In the ensuing 1965 general elections, the MDR-Parmehutu won all parliamentary seats. Rwanda had become a de facto one-party state and Parmehutu found itself without any real opposition. As often happens in this type of situation, internal rifts started to fester – eventually culminating in the 1968 crisis and the exclusion of many “deviant” party officials as a result of what was then called the “Guta Umurongo” phenomenon, or deviationism from the established party line. After 1969, the party was a mere shadow of its former self. It withered in this slow agony until the final blow came in the 1973 coup by General Juvénal Habyarimana. After the coup, the one-party state was enshrined in the 1978 constitution.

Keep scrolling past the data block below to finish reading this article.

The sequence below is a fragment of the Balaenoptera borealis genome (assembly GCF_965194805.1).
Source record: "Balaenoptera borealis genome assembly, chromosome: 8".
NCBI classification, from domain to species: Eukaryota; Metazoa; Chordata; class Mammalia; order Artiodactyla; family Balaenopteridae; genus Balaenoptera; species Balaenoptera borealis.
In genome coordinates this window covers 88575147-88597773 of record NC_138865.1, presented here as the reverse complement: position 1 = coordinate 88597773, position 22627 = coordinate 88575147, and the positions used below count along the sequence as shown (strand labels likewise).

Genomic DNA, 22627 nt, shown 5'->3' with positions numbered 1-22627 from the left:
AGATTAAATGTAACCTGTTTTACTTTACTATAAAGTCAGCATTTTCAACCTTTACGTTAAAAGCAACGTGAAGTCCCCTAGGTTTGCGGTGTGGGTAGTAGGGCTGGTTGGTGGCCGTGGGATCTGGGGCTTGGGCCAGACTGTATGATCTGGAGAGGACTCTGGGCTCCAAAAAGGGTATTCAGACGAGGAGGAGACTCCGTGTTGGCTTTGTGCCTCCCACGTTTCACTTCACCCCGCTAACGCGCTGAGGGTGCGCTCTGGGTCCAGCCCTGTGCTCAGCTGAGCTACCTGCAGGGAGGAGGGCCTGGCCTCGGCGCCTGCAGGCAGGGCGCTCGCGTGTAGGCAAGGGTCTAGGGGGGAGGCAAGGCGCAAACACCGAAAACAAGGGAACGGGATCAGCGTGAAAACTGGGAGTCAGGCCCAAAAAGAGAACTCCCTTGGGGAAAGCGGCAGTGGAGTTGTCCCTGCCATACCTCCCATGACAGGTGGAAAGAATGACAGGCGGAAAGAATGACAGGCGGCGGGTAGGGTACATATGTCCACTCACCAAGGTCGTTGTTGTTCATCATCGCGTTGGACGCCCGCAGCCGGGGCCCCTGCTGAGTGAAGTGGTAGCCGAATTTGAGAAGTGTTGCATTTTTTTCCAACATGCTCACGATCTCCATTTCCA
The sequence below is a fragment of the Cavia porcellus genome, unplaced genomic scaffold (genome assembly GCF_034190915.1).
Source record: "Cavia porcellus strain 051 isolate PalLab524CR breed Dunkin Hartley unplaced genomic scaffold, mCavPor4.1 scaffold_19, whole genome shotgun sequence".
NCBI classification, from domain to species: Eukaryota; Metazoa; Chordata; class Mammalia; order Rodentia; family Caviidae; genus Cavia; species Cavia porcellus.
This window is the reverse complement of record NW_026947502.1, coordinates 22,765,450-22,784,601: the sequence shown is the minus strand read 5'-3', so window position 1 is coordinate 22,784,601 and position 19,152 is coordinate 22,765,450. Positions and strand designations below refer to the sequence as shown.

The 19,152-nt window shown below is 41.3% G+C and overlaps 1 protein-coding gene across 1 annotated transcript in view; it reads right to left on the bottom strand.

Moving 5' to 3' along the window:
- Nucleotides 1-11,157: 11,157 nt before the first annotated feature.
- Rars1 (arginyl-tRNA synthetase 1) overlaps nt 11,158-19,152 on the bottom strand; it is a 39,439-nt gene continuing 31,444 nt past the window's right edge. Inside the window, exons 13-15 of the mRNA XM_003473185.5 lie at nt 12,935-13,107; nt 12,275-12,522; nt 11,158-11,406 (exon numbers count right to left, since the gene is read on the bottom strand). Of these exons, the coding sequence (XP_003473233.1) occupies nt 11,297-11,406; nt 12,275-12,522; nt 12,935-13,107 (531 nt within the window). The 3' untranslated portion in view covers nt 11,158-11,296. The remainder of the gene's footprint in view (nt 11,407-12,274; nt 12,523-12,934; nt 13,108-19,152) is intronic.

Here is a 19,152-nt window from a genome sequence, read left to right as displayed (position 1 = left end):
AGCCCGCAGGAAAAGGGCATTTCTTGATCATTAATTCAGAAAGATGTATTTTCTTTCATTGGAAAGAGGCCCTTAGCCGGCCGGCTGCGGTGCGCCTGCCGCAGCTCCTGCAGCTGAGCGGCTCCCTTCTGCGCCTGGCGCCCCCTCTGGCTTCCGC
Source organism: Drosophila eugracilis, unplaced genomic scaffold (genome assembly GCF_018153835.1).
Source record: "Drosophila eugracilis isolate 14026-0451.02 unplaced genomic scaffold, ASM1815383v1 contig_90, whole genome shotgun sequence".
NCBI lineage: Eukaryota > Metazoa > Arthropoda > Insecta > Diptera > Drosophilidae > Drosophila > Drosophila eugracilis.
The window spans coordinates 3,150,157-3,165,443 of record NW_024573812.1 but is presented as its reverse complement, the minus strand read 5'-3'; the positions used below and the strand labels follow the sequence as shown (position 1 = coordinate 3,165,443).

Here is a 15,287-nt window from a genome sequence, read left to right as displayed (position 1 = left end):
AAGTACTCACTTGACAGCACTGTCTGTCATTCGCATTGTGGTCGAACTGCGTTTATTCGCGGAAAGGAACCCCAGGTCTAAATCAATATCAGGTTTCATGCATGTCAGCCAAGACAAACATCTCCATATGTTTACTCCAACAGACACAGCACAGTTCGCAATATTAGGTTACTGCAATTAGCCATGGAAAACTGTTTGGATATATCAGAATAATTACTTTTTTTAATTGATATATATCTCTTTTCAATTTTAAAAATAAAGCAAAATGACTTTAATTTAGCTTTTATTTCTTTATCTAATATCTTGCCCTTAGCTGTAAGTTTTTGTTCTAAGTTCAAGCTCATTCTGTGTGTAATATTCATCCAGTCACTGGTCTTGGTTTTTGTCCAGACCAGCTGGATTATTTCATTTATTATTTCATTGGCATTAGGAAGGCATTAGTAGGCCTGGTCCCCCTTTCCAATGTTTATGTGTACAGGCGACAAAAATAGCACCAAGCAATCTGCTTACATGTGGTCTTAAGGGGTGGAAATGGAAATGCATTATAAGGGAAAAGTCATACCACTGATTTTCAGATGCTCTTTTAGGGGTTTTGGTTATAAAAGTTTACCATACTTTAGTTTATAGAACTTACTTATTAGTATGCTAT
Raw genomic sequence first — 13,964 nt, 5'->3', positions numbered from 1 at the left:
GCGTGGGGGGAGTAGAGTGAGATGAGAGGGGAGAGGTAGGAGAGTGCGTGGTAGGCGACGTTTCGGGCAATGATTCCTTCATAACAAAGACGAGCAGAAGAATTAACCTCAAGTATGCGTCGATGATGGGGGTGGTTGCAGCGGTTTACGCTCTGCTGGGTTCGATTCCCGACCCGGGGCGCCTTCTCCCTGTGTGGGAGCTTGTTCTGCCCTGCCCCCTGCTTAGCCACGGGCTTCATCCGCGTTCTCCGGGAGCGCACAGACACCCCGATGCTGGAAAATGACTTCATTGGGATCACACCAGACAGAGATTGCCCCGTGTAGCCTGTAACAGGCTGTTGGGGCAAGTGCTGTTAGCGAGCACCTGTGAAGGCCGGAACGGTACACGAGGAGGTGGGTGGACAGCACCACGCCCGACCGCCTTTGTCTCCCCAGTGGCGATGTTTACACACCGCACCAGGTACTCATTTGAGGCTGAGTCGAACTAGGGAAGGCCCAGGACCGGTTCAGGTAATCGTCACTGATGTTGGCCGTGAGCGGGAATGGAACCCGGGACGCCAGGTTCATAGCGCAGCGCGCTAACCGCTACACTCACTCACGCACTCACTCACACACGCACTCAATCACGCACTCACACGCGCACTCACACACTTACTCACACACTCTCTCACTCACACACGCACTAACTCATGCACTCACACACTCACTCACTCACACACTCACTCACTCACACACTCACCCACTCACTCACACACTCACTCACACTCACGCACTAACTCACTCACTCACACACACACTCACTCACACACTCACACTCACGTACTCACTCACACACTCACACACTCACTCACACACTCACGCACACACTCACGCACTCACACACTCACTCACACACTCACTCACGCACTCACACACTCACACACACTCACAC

1991 – 1993: The Wind of Change From the East Reaches Rwanda
The end of the Cold war and the fall of the Berlin Wall brought major geopolitical changes in the world. In Africa, this was marked by the end the era of the one-party system. All over the continent, people were demanding more freedom and political participation.
Rwanda was not left out, and General Habyarimana had to accept reforms – in 1991, as a concession both to the dominant zeitgeist and to the realities of the ongoing war, the constitution was changed to allow for a multi-party system.
The period of 1991 -1994, though very brief, was one of unmatched political turmoil. By the end of 1992, an impressive number of political parties and partisan newspapers of all stripes had been established.